verb (used with object), pick·led, pick·ling.
Origin of pickle1
Synonyms for pickle
noun Scot. and North England.
Origin of pickle2
Related Words for picklebox, predicament, dilemma, bind, fix, spot, quandary, scrape, difficulty, jam, corner, hole, disorder, souse, salt, keep, cure, can, steep, marinade
Examples from the Web for pickle
Contemporary Examples of pickle
You spice it with blues and skiffle music, and pickle it in alcohol and tobacco smoke.The Greatest Rock Voice of All Time Belonged to Joe Cocker
December 23, 2014
Our backyard had a baseball diamond and a “Pickle” path worn into the lawn because of Frankie.‘Tracing the Blue Light’: Read Chapter 1 of Eileen Cronin’s ‘Mermaid’
April 8, 2014
A pinch hitter named Pickle Smith was announced for Jacksonville.The Great Paul Hemphill Celebrates the Long Gone Birmingham Barons
March 29, 2014
Chuck Strickler of Decatur, Michigan, found himself in a pickle right after September 11.New iPhone a Problem for People Who Lack Fingerprints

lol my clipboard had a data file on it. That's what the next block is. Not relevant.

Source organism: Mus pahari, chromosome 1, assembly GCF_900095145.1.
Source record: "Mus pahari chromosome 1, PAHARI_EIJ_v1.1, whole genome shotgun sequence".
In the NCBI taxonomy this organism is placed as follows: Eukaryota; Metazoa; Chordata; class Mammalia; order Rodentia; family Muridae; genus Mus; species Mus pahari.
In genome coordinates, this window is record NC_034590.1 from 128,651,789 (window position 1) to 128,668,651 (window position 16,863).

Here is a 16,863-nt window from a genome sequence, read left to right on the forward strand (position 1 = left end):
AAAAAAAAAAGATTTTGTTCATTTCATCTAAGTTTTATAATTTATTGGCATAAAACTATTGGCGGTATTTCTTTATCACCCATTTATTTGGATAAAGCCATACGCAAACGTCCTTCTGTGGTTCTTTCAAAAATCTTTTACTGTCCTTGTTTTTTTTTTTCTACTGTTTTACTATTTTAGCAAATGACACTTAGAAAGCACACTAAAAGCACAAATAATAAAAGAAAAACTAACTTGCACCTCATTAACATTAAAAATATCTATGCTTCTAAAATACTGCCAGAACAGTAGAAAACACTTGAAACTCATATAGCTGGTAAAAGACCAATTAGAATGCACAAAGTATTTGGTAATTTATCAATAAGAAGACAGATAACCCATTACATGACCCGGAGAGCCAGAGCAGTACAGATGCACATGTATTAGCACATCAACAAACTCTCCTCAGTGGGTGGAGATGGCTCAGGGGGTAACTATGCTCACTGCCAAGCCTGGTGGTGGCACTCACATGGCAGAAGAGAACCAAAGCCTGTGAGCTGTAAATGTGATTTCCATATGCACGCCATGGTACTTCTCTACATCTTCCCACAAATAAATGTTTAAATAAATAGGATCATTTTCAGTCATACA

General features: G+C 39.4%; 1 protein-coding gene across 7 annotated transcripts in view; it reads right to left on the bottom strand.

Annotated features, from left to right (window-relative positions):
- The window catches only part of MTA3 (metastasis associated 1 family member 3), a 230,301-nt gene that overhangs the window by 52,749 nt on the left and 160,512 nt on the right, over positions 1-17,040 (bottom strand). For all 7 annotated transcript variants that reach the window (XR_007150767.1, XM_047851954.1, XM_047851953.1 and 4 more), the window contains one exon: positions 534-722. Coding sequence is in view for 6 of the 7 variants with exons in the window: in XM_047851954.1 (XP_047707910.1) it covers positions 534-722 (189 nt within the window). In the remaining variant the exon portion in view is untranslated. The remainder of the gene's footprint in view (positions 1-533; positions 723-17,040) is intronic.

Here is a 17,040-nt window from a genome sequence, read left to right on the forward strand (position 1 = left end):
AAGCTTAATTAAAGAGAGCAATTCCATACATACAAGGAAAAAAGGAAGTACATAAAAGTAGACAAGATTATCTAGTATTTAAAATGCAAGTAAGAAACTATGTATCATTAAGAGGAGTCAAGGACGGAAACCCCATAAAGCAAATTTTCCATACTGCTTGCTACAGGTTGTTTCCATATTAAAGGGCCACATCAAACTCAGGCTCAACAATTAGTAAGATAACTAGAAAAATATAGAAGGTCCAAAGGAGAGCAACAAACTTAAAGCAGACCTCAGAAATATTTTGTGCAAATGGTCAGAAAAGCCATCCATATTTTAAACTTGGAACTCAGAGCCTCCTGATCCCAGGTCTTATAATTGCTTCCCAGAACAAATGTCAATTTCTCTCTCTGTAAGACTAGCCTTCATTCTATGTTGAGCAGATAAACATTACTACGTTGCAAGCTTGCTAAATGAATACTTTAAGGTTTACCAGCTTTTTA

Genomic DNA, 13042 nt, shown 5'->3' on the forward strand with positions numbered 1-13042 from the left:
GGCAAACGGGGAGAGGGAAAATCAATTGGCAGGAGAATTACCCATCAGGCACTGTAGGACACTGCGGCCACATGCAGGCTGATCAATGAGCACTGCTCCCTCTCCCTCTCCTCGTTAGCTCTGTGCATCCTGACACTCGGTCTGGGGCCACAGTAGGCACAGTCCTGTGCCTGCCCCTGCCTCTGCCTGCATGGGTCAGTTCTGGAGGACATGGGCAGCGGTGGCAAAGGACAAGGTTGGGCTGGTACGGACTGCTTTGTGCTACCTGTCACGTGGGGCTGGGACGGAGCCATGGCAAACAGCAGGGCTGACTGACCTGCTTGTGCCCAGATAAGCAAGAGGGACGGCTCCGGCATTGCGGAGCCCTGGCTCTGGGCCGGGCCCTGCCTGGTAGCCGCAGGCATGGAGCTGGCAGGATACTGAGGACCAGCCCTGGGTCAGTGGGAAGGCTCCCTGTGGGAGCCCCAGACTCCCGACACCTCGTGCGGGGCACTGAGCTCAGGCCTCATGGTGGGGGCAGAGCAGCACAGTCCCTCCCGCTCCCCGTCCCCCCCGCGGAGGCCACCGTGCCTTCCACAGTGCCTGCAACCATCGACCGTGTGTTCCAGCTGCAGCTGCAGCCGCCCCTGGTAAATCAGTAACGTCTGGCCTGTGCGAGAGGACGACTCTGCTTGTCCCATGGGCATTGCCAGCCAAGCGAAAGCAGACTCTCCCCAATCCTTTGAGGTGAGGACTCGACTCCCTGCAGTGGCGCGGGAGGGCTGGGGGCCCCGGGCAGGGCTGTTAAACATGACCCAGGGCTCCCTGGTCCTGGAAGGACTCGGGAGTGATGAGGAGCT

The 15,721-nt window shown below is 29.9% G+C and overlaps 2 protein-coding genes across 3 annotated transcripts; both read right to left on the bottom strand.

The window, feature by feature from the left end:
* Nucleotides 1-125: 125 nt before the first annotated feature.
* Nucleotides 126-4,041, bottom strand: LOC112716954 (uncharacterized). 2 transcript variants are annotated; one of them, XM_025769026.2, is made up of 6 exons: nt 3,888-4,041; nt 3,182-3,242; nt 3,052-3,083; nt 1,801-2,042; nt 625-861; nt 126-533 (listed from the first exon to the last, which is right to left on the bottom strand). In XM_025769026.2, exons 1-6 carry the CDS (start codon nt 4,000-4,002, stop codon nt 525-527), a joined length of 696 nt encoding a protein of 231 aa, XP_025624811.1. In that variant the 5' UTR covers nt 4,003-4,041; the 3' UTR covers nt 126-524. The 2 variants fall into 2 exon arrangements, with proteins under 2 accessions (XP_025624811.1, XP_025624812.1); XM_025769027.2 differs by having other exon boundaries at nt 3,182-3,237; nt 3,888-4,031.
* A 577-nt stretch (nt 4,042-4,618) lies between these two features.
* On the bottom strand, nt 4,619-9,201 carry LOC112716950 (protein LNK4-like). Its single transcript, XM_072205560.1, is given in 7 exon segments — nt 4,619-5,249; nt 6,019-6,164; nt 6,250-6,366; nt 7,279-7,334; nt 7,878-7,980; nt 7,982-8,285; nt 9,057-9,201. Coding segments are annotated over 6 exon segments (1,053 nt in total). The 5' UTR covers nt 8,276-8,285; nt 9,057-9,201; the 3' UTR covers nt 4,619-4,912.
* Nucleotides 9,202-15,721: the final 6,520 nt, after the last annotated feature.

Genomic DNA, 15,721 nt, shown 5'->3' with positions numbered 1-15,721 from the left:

September 12, 2013
But soon after I arrived in Washington, D.C., I was in a pickle.Michelle Rhee: My Break With the Democrats
February 5, 2013
Historical Examples of pickle
Then make the pickle, which must be in proportion to the quantity of fish.
The last of October is a good time for putting meat into pickle.
Boil them all together, so as to make a pickle that will bear up an egg.
East India pickle is very convenient, and will keep two years.
The pickle also must be seasoned with the spices above-mentioned.The Lady's Own Cookery Book, and New Dinner-Table Directory;
Charlotte Campbell Bury
Word Origin for pickle
c.1400, probably from Middle Dutch pekel "pickle, brine," or related words in Low German and East Frisian (cf. Dutch pekel, East Frisian päkel, German pökel), of uncertain origin or original meaning. Klein suggests the name of a medieval Dutch fisherman who developed the process. Originally a sauce served with meat or fowl; meaning "cucumber preserved in pickle" first recorded 1707, via use of the word for the salty liquid in which meat, etc. was preserved (c.1500). Figurative sense of "sorry plight" first recorded 1560s, from the time when the word still meant a sauce served on meat about to be eaten. Meaning "troublesome boy" is from 1788, perhaps from the notion of being "imbued" with roguery.
see in a fix (pickle).